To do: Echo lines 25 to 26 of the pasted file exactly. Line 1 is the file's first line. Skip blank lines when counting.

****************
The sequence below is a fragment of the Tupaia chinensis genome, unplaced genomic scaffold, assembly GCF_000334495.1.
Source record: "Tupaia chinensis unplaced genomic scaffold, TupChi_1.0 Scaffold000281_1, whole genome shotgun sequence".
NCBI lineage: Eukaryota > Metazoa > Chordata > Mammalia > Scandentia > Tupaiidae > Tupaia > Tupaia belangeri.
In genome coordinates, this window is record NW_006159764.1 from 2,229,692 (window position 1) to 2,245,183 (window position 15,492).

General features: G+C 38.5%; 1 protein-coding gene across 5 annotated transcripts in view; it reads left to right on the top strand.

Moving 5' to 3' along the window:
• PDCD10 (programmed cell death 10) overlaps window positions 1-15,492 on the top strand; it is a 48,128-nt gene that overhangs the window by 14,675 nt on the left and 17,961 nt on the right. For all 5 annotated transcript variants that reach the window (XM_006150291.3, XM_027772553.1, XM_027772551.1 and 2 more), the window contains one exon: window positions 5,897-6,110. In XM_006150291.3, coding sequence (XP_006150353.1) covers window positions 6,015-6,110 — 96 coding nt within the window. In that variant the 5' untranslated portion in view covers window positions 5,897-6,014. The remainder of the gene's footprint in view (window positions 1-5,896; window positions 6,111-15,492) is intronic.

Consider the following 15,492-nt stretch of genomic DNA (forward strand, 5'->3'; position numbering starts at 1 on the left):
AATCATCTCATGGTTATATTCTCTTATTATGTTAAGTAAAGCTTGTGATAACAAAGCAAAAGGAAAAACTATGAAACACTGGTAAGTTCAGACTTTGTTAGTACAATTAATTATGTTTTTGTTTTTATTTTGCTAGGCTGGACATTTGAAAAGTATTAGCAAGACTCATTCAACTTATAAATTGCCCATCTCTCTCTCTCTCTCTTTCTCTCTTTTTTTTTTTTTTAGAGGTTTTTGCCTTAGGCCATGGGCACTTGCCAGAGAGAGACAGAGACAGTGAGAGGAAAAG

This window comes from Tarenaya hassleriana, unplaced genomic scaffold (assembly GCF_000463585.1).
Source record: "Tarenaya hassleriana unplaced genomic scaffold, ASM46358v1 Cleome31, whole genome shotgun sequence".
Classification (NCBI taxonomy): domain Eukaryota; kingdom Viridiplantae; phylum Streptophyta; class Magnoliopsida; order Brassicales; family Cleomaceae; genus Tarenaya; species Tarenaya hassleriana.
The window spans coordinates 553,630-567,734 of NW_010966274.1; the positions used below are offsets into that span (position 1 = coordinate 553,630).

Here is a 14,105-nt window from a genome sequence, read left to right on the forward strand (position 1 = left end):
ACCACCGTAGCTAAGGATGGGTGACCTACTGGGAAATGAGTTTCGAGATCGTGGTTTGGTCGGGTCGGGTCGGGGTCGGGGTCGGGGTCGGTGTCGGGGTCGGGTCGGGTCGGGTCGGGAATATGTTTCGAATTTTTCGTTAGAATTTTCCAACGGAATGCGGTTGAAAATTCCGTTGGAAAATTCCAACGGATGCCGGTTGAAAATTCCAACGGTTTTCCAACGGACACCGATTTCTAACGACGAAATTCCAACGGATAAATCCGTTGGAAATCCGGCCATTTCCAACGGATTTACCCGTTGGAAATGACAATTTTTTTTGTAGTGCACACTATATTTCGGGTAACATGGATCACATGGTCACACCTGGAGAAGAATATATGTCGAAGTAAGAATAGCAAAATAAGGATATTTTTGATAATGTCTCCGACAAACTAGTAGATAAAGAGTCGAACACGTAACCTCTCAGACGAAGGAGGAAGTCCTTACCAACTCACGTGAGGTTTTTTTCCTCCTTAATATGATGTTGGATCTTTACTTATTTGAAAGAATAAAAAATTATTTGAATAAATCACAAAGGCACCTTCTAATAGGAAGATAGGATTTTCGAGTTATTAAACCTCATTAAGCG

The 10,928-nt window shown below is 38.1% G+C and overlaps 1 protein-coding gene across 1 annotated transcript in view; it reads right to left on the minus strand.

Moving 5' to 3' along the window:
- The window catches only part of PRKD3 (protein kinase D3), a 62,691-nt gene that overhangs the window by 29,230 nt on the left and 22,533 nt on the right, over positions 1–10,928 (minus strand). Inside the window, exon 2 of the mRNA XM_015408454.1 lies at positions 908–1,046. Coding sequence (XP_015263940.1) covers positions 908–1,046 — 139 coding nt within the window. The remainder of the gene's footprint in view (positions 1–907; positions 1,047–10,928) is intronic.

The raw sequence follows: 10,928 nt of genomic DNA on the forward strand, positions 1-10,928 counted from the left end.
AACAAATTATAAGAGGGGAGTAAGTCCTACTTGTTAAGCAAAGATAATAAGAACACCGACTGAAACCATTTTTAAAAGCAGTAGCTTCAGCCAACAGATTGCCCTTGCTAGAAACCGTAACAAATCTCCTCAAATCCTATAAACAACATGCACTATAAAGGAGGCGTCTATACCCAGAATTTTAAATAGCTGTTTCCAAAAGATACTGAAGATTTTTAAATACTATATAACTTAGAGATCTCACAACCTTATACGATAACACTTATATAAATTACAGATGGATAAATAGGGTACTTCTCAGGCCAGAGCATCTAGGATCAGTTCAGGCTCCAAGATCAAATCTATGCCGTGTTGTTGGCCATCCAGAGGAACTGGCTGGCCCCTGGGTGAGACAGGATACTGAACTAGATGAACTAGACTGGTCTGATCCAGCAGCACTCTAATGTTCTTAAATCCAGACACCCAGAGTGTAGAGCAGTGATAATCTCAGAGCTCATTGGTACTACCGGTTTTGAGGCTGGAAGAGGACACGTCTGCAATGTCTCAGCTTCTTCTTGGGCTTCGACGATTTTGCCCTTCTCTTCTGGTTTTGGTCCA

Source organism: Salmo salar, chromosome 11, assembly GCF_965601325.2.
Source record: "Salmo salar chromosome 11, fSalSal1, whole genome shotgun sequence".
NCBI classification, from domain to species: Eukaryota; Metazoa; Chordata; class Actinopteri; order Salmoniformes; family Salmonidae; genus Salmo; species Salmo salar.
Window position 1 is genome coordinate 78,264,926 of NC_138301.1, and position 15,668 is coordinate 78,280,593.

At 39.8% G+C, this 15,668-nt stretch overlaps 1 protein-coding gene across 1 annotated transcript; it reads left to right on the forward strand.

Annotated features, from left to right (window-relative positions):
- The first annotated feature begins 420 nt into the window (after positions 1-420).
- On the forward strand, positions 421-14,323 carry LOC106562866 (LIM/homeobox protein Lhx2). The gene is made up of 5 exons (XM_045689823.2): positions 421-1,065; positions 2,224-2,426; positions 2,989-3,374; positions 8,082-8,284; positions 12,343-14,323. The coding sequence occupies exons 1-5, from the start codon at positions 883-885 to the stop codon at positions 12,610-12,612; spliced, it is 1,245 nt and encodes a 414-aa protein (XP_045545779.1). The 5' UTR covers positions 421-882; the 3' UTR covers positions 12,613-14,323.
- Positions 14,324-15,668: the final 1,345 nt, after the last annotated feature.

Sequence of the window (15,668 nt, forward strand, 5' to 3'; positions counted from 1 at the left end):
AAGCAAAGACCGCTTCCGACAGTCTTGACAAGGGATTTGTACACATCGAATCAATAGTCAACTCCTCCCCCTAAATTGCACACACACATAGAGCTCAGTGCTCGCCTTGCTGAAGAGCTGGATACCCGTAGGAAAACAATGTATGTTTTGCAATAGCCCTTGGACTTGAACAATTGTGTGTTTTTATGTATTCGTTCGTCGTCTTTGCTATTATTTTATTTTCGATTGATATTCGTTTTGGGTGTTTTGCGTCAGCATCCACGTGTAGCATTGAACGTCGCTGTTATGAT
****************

At 39.8% G+C, this 15,668-nt stretch overlaps 1 protein-coding gene across 1 annotated transcript; it reads left to right on the forward strand.

Annotated features, from left to right (window-relative positions):